LAWRENCE — Kansas coach Bill Self's tough love looks a little bit like this: Sophomore guard Tyshawn Taylor won't be expressing himself on Facebook for the foreseeable future after one of his posts this week fueled rumors that he was considering transferring from KU.
"It won't be a problem from this point forward," Self said. "I've talked to him. You will never ask me another question about that."
Did Self strip Taylor of his Internet privileges?
"You will never ask me another question about that," Self repeated.
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At the same time, Self's tough love looks a little bit like this: He has told Taylor, who has not had the sophomore season that he imagined after an encouraging freshman year, that he can still salvage what matters most and make people forget what has happened to this point.
"What I told Tyshawn is, 'what people sometimes don't realize, we've played 50 percent of our games, but 95 percent of our season remains. Because nobody cares what you do in November and December,'" Self said. "He has a chance to impact that last half, that last part that everybody cares about the most, in a big way. But his head's gotta be right, and his heart's got to be right, and I think he's on the verge of having that become true."
On Wednesday night, as Kansas beat Baylor 81-75 with Taylor sitting for the first 17 minutes, Taylor's Facebook page — and whatever comments he made — were taken down. What is known is that his words were enough to warrant action. Taylor was not made available to explain the post in question on Friday, but Self said he did not think Taylor was indicating that he might transfer.
"I don't think that's even remotely true," Self said. "But if he has said that, which I do not think to be the case, that's the reason why he's not playing well. Because his head's not right. I don't believe he said that. What I think has happened is he's probably frustrated, and he's probably said some things that, because of his frustration, his popularity and things like that, anybody can take anything one of our players says and spin it in a direction they want it to be spun.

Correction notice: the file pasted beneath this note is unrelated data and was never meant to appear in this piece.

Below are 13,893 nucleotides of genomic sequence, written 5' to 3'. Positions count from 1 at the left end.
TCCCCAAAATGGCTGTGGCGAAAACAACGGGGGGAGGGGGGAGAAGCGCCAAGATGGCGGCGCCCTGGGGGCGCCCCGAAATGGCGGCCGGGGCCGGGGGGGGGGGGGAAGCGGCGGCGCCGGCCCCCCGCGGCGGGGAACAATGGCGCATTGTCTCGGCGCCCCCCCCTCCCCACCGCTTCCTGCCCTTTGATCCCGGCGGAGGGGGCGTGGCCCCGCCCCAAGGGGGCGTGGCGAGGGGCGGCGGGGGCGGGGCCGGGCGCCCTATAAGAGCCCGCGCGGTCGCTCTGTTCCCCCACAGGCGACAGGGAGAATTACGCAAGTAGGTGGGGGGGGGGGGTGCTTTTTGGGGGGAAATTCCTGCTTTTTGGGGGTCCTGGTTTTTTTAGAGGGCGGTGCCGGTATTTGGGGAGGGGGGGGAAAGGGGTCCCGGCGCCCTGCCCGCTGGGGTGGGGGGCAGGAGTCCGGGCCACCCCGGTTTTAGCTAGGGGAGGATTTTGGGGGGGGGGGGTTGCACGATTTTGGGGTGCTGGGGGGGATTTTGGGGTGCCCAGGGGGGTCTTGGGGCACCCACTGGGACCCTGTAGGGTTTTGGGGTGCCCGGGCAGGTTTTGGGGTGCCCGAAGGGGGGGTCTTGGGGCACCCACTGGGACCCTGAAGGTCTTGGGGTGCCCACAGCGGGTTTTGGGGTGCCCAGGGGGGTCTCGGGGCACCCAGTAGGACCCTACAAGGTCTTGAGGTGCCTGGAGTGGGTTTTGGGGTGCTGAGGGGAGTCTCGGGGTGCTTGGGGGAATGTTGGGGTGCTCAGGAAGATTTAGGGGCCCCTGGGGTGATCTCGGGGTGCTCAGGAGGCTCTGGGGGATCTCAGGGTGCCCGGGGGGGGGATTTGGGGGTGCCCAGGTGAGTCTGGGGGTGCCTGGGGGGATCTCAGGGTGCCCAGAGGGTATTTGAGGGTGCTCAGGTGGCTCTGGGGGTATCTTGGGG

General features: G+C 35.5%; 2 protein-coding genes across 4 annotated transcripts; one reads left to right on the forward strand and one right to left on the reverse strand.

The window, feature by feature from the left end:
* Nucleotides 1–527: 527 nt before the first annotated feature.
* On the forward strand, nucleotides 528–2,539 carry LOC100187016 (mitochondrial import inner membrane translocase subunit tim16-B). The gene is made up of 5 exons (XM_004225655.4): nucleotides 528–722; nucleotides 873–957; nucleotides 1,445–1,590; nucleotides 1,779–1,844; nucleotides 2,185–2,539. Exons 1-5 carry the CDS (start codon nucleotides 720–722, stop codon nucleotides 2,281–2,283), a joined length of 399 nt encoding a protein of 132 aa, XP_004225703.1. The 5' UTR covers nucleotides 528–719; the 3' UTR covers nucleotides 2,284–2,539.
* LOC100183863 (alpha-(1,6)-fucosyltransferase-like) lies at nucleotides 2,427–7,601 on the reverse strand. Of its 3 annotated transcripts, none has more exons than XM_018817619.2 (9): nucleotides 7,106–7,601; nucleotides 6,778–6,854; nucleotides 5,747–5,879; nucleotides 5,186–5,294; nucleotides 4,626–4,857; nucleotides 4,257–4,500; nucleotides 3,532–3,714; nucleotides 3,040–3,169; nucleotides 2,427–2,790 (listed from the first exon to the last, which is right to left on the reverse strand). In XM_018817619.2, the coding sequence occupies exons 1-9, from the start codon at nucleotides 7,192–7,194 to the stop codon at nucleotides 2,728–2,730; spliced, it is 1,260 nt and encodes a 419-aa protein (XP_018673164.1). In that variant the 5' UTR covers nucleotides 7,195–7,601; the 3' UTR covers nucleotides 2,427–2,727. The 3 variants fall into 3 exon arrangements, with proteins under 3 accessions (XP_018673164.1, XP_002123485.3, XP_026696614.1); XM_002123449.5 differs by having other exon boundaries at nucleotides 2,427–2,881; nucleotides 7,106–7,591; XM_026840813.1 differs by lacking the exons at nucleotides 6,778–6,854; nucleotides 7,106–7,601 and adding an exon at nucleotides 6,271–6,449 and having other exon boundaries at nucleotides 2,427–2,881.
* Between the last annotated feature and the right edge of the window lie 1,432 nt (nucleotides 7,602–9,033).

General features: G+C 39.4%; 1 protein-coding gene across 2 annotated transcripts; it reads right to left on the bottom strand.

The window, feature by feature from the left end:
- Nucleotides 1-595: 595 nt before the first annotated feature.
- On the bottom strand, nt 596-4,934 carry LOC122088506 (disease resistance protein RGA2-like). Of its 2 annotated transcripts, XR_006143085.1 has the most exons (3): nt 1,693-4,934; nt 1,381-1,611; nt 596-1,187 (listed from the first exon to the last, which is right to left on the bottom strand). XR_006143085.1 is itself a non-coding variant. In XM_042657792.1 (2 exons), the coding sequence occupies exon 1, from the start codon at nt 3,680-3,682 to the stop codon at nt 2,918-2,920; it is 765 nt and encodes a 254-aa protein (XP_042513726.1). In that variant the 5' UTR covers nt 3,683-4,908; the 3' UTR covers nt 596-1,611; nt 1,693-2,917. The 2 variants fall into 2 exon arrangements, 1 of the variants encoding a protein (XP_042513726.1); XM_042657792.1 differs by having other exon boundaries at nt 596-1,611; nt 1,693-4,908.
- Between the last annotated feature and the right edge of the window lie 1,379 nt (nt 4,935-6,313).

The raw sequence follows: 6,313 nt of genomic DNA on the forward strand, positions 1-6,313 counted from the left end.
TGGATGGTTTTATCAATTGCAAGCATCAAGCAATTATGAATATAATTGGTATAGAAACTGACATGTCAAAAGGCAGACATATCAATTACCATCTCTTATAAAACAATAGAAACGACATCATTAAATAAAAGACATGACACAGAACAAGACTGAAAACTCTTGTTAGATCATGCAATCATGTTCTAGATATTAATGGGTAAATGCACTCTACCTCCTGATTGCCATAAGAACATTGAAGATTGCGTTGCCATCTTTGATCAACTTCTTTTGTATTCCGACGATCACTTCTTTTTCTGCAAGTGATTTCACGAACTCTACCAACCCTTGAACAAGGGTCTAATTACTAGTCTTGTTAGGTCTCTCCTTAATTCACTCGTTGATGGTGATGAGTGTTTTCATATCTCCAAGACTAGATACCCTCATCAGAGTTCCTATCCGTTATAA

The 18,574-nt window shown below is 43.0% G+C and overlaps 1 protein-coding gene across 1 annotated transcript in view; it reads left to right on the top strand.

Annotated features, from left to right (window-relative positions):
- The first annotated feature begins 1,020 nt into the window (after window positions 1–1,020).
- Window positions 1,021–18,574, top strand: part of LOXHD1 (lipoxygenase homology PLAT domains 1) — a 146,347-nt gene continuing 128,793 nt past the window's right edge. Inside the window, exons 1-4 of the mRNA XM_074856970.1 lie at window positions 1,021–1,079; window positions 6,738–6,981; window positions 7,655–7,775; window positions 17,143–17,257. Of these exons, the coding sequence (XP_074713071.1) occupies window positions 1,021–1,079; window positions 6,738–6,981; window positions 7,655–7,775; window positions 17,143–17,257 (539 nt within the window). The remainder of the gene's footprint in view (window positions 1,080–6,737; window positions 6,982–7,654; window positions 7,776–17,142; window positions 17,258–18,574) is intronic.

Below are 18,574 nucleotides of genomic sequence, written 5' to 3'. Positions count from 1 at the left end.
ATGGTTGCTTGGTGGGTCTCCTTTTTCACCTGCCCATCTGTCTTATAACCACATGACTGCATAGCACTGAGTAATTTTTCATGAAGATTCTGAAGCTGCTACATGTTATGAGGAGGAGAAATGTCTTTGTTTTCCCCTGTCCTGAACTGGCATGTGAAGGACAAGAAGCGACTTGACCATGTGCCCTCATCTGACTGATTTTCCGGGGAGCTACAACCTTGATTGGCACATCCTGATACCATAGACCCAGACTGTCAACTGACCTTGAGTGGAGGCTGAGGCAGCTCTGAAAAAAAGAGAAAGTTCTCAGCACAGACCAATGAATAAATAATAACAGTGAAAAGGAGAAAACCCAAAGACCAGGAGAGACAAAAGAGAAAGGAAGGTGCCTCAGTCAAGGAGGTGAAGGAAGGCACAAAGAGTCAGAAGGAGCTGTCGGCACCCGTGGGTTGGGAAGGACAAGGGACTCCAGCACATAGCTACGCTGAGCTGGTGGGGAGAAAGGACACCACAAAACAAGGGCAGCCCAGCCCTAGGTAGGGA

"If any of our players are thinking about (transferring), then trust me, I will be the first to help them find a place when the season is over."
Taylor has had a rocky 2009-10 school year mostly because he has aired his difficulties in public. In September, when KU football and basketball players were involved in fights on campus, Taylor wrote on his Facebook page that he had dislocated a finger while throwing a punch. He also made racial slurs and inflammatory remarks on his page during the same period. Taylor later said he was quoting hip-hop lyrics.
Last week, coming off KU's loss at Tennessee, Taylor was asked about finding his role on such a talented team and gave an honest answer — that sometimes he didn't know what his role was. Self, when told of Taylor's comment, said "I think Tyshawn talks too much."
Against Texas Tech last Saturday, Taylor played 12 minutes. On Wednesday, Brady Morningstar started in his place.
Overall, Taylor's numbers show that he's a player who can help KU. He's averaging 6.9 points and 3.8 assists and has a 2.1 assist-to-turnover ratio, good for 11th in the Big 12.
"He's a good player that hasn't played as good as he's capable of playing," Self said, "and I think he'd be the first to agree with that. Against Baylor, I thought he gave us some good minutes, thought he did a good job on LaceDarius (Dunn). That's gotta be his role for us first. He's a creator for others, creates for himself as a secondary goal, and then he needs to be a lockdown defender for us. He'll get it. He's had a little bit of a sophomore funk, so to speak."
Taylor's teammates are still confident that he'll come around this season.
"I just think it's in his head a little bit," Sherron Collins said. "It happens with players sometimes. They go up and down. He'll be all right, though."